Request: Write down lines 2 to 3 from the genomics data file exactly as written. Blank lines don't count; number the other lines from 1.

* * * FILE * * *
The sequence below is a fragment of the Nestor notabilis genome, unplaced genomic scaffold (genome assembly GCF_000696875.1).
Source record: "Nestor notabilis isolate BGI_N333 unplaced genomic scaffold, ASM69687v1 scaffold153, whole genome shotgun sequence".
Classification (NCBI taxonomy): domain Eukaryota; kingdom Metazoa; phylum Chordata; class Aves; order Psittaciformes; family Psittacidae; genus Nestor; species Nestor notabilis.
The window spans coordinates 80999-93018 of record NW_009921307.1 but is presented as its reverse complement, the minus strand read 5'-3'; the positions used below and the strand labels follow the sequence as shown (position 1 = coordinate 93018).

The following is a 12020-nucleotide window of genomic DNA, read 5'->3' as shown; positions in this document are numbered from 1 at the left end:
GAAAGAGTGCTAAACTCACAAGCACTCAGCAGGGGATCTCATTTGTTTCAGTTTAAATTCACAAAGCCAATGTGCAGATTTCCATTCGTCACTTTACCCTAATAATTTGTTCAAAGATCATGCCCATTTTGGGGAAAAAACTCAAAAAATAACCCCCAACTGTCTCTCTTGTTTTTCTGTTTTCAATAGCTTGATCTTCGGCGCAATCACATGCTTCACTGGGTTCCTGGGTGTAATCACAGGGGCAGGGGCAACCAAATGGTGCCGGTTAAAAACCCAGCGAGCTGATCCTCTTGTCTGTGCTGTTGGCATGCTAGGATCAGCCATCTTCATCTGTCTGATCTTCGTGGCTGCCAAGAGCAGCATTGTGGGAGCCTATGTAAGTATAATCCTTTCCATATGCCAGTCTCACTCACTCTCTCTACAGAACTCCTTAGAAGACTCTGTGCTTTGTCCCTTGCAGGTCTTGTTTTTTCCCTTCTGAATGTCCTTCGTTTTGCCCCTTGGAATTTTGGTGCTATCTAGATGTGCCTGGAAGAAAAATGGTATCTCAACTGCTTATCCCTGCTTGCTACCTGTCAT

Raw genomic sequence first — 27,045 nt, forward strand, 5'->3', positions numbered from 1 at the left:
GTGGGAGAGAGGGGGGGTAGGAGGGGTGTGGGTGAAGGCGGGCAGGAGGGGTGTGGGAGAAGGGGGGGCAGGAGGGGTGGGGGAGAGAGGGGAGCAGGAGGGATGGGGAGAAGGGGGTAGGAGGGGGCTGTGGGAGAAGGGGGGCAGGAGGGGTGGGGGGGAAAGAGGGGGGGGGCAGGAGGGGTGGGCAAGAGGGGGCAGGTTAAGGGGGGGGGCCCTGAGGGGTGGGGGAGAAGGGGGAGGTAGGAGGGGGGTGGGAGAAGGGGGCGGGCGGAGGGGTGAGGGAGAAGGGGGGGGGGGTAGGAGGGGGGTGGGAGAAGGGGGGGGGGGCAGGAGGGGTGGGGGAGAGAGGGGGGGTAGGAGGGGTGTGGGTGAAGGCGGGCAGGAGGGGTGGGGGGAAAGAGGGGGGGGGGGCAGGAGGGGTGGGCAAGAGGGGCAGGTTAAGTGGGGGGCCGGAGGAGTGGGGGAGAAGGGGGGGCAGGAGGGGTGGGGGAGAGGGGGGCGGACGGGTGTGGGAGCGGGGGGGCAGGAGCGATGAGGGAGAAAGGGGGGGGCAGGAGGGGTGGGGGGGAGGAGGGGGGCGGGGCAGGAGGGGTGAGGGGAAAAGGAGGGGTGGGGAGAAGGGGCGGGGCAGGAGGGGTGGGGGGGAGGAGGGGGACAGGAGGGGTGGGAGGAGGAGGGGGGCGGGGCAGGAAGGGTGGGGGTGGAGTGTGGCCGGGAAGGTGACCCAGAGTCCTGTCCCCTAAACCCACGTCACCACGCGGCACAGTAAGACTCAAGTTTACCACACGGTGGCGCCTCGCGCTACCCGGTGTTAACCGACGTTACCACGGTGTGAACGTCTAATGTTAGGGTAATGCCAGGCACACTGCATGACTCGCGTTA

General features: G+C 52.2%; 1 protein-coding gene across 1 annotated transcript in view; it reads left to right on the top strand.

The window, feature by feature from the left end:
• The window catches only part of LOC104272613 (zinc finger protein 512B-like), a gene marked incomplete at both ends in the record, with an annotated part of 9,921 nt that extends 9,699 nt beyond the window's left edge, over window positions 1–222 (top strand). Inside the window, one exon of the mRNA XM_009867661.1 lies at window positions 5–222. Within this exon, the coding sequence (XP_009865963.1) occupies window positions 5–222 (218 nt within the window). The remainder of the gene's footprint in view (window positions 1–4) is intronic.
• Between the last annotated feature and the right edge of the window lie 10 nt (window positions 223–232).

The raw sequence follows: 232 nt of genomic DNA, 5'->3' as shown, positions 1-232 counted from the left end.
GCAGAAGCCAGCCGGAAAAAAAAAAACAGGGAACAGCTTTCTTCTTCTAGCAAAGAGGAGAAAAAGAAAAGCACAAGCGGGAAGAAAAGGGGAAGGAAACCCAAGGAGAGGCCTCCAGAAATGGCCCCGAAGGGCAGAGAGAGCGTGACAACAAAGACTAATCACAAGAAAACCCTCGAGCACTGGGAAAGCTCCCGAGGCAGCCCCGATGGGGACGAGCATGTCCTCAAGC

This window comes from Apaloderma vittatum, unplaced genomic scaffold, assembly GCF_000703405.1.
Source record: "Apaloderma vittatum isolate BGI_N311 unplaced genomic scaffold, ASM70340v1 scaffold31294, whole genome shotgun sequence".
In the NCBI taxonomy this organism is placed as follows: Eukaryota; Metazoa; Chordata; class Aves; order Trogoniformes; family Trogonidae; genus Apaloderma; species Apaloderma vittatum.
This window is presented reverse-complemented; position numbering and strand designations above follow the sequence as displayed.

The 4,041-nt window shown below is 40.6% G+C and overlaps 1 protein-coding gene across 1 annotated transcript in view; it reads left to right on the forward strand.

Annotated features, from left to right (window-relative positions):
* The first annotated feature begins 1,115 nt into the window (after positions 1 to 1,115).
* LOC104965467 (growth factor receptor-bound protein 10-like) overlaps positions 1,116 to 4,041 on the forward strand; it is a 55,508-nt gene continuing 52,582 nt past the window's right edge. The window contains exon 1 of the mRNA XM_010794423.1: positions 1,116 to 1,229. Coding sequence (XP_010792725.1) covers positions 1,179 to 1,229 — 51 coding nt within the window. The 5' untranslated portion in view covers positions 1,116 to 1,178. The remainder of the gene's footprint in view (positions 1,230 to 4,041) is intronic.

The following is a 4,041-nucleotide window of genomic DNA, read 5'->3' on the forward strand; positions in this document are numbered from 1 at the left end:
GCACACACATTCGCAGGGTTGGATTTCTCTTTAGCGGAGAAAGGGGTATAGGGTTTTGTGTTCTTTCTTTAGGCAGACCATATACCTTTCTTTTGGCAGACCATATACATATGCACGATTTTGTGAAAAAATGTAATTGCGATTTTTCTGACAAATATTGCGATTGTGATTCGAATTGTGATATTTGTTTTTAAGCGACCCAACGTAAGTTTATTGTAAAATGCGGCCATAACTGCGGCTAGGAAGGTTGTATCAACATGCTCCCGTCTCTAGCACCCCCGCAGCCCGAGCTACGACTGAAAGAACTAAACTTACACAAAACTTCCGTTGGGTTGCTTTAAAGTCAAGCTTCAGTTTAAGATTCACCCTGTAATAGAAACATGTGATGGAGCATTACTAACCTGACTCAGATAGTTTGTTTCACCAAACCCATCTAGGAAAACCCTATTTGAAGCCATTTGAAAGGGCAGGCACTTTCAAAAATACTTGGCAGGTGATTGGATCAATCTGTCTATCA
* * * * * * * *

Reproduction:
Source record: "Nestor notabilis isolate BGI_N333 unplaced genomic scaffold, ASM69687v1 scaffold153, whole genome shotgun sequence".
Classification (NCBI taxonomy): domain Eukaryota; kingdom Metazoa; phylum Chordata; class Aves; order Psittaciformes; family Psittacidae; genus Nestor; species Nestor notabilis.